It’s a sports cliche that is almost as ubiquitous as the inane post game question that precedes it: “we have the best fans in the league.” Pick your sport - from football, to baseball, to basketball - and you can find a clip of a sweaty star player toweling themselves off and heaping praise on their fans.
For fans of the Golden State Warriors it has long been a point of pride that perhaps we really are the best fan base. And maybe we are. Adding fuel to an already blazing fire, a recent research paper is further emboldening our already cocky fan base by finding Oracle Arena as one of the best home court advantages in America.
Michael Lopez, a statistics professor turned NFL Director of Analytics and Data just published a fascinating batch of research called “Lessons hidden in sports betting markets.” The core premise immediately perks my basketball nerd glasses up to full alert, they want to understand what affects basketball outcomes. And they’re looking to sports betting data in order to develop a statistically significant “unified approach to understanding randomness in North American sport.”
It’s the Einstein Theory of everything, but for North American Sports!
Who has the best homecourt advantage?
Anyways, the nerds did their nerd math, and as it turns out, the NBA has the strongest overall impact of home court advantage compared to the other major leagues for some reason. So not only is home court advantage more important in the NBA, it is yet another aspect that the Warriors excel at.
What team has the best home advantage in sports? And how does the home advantage vary by franchises within each league? Part III in a series of posts is up https://t.co/j4v2RX6h9h pic.twitter.com/wdqfCyKr3P— Michael Lopez (@StatsbyLopez) September 6, 2018
No, the Warriors don’t hold the top spot in this regard - that honor belongs to the Utah Jazz and Denver Nuggets; two teams that play higher than Hunter S. Thompson on his way to Vegas. With the thinner air that comes with that altitude, it shouldn’t surprise anyone that the “Mile High City” Denver Nuggets have the top spot. There are plenty of well-established impacts from operating the human body at high elevations. So it seems real, probably because basketball is such a grueling combination of cardio work and fast twitch explosive muscle movement.
And their fans, are ok enough I guess.
So what makes Oracle so magical, and can we take that to San Francisco?
Sadly, the research paper only mentions the Warriors twice - both just labels in charts. So it is left to us to wonder why we have such a strong advantage. It could just be that the Warriors are really good. So good in fact that they are gumming up the model? Maybe.
But what if it’s the fans? That famous Roaracle atmosphere where the crowd “oohs” and “ahs” at every chance we get and is always waiting to explode is special. Every player says their fans are the best, but Oracle Arena clearly has one of the most legitimate claims to that title- which begs the question: will this atmosphere travel with the team when they move across the bay after this upcoming season?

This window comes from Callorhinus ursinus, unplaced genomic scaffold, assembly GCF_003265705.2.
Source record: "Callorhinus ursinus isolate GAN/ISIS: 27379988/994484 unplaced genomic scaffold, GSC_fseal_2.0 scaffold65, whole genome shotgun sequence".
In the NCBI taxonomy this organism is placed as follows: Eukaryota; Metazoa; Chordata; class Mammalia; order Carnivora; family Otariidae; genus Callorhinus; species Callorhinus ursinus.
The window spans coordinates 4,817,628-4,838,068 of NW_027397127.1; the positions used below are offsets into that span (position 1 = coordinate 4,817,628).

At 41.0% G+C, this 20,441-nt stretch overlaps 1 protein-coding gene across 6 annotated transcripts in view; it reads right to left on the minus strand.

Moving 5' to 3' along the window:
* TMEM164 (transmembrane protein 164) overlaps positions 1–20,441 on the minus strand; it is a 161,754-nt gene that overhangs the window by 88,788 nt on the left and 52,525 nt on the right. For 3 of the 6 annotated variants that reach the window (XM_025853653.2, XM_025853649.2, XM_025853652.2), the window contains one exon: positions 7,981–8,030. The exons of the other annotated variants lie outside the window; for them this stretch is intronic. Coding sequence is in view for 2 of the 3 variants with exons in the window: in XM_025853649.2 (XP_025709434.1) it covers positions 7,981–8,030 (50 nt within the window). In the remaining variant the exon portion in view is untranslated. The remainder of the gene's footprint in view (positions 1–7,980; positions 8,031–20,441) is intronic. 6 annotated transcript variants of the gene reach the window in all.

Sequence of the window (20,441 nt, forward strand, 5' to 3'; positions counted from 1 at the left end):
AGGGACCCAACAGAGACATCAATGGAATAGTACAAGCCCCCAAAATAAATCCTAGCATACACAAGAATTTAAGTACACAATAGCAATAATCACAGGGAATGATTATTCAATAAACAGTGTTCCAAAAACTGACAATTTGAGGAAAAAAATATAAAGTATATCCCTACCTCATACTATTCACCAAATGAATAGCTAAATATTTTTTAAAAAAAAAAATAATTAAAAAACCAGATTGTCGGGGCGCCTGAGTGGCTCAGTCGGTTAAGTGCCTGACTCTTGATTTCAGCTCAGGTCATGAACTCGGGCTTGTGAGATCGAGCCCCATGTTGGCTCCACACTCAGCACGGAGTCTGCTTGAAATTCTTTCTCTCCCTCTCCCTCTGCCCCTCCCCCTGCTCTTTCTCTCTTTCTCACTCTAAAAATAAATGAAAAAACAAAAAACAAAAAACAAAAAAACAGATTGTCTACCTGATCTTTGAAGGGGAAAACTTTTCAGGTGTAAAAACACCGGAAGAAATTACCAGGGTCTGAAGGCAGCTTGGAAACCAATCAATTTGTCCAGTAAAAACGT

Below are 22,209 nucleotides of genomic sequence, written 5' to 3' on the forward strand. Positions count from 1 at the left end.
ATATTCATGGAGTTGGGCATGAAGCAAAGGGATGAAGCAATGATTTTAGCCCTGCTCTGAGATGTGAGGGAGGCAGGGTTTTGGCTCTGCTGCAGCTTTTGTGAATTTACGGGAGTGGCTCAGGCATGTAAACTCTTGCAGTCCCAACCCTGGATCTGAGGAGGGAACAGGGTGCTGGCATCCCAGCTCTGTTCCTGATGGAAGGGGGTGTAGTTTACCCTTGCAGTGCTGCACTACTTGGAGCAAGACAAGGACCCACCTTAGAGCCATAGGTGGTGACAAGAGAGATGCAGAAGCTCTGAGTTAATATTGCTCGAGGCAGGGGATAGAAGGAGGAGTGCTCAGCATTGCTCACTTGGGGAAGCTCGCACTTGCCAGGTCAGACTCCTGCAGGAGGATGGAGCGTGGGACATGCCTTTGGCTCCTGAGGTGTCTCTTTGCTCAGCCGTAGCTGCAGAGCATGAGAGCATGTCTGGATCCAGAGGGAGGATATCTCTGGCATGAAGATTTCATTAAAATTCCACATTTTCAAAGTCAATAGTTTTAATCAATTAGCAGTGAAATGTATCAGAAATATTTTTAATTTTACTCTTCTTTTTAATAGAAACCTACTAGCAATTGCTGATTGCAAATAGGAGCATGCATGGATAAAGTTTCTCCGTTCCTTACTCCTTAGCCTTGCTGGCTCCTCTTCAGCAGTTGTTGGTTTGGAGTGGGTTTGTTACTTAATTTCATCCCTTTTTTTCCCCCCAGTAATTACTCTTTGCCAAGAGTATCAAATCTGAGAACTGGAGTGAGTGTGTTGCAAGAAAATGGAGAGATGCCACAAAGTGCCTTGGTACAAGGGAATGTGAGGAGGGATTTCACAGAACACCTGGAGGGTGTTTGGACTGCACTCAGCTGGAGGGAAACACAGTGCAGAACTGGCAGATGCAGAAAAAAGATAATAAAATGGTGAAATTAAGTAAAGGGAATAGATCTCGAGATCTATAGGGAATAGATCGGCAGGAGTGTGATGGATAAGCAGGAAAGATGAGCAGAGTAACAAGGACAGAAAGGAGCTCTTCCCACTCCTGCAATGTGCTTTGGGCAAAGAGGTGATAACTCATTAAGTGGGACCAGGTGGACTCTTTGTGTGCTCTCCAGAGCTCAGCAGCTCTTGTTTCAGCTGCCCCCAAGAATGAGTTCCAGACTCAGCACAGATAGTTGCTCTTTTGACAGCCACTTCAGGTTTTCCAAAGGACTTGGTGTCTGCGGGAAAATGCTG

Friend of the bog, Patrick Murray just wrote up a comprehensive summary of what the new arena is going to bring in (spoiler alert: it’s “a lot”). At it’s core, never forget that the shiny new stadium is a real estate deal. That’s going to be the primary return on investment for the investment group.
At this point, it’s not possible to estimate just how lucrative that will be. But an instructive example is perhaps the Brooklyn Nets whose revenue jumped from $84m to $190m when they moved to the Barclays Center. They are currently the sixth most valuable NBA franchise, with a revenue of $273m, despite finishing 20-62 in the 16/17 season. What’s more, Forbes found that:
“The Nets basketball team posted a sizable financial loss but turned a profit if you include revenue from the Barclays Center and non-NBA events at the Brooklyn arena, which both funnel into the pockets of Prokhorov.”
But something really struck me about that article: do the Warriors even need to remain elite? The seat licenses will bring in about $300 million or so on top of another $300 coming in from the stadium naming rights, but those are both one time payments (or close enough for this discussion) — they’ll still need cash flow for operating expenses, salaries, and whatnot. The timing could not be better, with payroll (assuming they bring all the main players back) expected to easily top $300 million — nearly triple the estimated salary cap.
But Warriors fans are going to come out, right?
I think that the fan base will travel well. There’s just too many of us who are loud and boisterous and have trudged through darker eras. Yes, the bright lights of the city (and associated costs) are going to probably change the feel of a Warriors game a little bit, but that’s still going to be our team, and that arena is still going to be filled their fans.
The team will have their money, the players should get paid - but us fans need the rabidly loud fan base to make it to these games. Here’s hoping that all this money getting tossed around doesn’t bury one of the best home courts in the league.